Most of Phnom Penh’s arts scene is concentrated in a handful of central galleries, but if you poke around on the outskirts you might just stumble on one of the capital’s most unusual and overtly political works.
Last weekend, off a road on the way to the airport, a colourful tribute to renowned Cambodian architect Vann Molyvann was painted on one of his now-dilapidated designs which is earmarked for demolition.
The 10 or so derelict buildings in the area are all that remains of Molyvann’s 100 Houses Project, an initiative completed in 1967 that housed workers from the National Bank of Cambodia.
Molyvann, who studied at the School of Fine Arts in Paris, designed some of the capital’s most recognisable structures, including Independence Monument and the Chaktomuk Conference Hall.
Last weekend, a room inside one of these buildings – set back from the road and creeping with undergrowth – was painted as part of the Last Breath Project, a global movement to occupy pre-demolition buildings with art.
One room features artwork by Cambodian Kong Vollak and French street artists Al and Chifumi, whose work has covered walls around Pursat, Kampot and Siem Reap as well as Phnom Penh.
Facing the entrance to this room is an installation of sheets of folded paper upon which black windows are drawn. Stacked on top of one another, they creep up the corner, caged in by black towering shapes drawn on the surrounding walls.
The installation, by Kong Vollak, is entitled Goodbye Soon and reflects the creeping monotony of modern architecture in contrast to Molyvann’s unique style.
Thirty-year-old Vollak, who studied at the Royal University of Fine Art, said that he thought Molyvann would appreciate his work.
“I think he would see it as a message to the world to support the building before it is destroyed,” he said on the phone earlier this week.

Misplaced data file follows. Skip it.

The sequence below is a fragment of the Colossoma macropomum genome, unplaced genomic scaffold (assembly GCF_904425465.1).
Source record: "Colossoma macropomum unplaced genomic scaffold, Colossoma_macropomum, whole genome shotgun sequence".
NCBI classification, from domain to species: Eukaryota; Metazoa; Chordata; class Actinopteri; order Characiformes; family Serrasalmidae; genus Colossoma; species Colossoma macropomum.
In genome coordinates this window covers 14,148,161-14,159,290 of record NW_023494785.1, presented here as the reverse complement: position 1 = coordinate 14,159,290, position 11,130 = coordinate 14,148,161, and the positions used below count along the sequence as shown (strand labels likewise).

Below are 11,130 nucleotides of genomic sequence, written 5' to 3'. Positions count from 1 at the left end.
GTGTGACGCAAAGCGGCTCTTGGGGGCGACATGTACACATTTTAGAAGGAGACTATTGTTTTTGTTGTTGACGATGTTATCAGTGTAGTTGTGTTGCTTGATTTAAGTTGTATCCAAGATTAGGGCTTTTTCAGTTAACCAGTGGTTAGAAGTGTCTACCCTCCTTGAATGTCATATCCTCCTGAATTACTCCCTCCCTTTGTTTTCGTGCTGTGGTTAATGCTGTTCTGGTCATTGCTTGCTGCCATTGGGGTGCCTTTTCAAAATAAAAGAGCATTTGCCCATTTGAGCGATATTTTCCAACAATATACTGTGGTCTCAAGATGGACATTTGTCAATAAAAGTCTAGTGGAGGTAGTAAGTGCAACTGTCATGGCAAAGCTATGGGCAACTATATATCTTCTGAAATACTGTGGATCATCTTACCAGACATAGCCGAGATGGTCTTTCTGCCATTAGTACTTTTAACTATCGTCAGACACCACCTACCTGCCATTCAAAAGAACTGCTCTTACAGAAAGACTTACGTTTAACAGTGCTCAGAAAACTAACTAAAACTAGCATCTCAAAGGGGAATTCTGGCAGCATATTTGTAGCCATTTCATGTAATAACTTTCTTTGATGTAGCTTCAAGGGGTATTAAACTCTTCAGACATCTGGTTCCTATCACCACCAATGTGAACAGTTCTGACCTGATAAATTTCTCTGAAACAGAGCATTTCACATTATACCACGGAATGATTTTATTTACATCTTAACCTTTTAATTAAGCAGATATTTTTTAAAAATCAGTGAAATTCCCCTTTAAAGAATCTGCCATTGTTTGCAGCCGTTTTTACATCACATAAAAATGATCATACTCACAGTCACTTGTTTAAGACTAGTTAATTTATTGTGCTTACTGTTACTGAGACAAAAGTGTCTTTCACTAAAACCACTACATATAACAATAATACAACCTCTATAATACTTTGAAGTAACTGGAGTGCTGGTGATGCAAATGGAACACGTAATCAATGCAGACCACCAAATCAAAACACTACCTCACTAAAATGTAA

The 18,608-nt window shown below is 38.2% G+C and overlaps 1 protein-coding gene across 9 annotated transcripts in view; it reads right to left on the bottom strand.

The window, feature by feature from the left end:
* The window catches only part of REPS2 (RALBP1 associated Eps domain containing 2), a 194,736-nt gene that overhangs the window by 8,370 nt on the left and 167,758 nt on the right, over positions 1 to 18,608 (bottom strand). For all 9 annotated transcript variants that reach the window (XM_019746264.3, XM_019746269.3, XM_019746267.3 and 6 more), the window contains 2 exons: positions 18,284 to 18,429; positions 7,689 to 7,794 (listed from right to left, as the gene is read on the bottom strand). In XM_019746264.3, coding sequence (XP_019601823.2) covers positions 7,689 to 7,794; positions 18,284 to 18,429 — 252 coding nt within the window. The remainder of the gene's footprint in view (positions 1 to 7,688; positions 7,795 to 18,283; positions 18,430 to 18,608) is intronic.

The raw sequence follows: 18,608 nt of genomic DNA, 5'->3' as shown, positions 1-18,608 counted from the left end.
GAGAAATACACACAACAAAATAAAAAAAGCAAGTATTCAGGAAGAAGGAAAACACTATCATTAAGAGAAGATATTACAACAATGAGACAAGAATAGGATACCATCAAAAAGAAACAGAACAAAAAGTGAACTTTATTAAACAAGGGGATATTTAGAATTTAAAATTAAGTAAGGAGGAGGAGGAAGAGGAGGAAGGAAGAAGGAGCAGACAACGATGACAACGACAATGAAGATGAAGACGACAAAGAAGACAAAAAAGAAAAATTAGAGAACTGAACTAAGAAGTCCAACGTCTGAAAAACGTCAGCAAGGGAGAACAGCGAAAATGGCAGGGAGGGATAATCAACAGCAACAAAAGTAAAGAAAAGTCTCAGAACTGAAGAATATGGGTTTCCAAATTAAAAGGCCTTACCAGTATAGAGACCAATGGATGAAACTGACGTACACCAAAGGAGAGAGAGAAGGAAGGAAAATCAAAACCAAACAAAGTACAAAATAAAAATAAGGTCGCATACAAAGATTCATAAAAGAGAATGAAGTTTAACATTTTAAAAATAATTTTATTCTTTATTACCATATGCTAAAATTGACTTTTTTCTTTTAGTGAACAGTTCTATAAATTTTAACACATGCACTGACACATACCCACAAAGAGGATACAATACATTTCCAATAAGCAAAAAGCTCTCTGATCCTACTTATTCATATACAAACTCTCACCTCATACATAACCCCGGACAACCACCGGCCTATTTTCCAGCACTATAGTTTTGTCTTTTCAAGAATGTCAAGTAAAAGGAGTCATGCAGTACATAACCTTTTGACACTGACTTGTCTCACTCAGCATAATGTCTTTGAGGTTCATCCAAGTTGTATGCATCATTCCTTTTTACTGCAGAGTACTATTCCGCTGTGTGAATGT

The artist Chifumi said the that giant painted black and white hands are a celebration of the integration of Cambodian and French people – and a nod to the heavy French influence in Molyvann’s architecture.
“Vann Molyvann’s project was built in the same way as social architecture and urbanism in France.
“My idea was to speak of the cultural heritage that Cambodia has, between traditional Khmer culture, the culture of the French protectorate and the idea the government has of architecture now,” he said.
Chifumi added that the black hand is trying to escape the clasp of the white hand’s French heritage.
This installation is the third of its kind by the Last Breath Project, the brainchild of a 24-year-old Belgian who goes by the name Tom. Having exhibited art in derelict buildings in London, he is now travelling around the world attempting to breathe life into old structures in an act of defiance against rapid development.
“Here people get kicked out of their houses to fill a lake”, he said, referring to the forced evictions of communities in the Boeung Kak area.
He added: “We’re celebrating a building, and it deserves to be beautified, to have a last breath of life before it disappears.”
“If you have rapid development, you have rapid destruction of things, and it’s good for a moment to just stand still.”
It’s hard to know exactly when the building will be demolished, said Tom, who learned of the demolition from the Vann Molyvann Project. It could be any day now, or it could be a number of months.
Yam Sokly, an architect who runs tours of Molyvann’s buildings, called Molyvann’s work is part of Phnom Penh’s cultural heritage. “Phnom Penh has it own unique architectural and urban landscape. These are part of our city and national identity,” he wrote in an email.
He added: “I think Molyvann would be so pleased with this project. He would totally support this initiative. But with his current health condition, it might difficult for him to decide or even give advice.”
Molyvann, who is believed to be in poor health, could not be reached for comment. In a 7Days interview last year in which he was asked how he felt about his buildings being destroyed to make way for new developments, he said: “I feel extremely sad.”
To find the site, drive along Russian Boulevard until you come to the Toyota dealership, and go right down a lane between that and the TELA garage. Go to the end of this street, then right. Take your first left, and then the third left, onto the lane parallel to the rail tracks. The house is the second on the left hand side.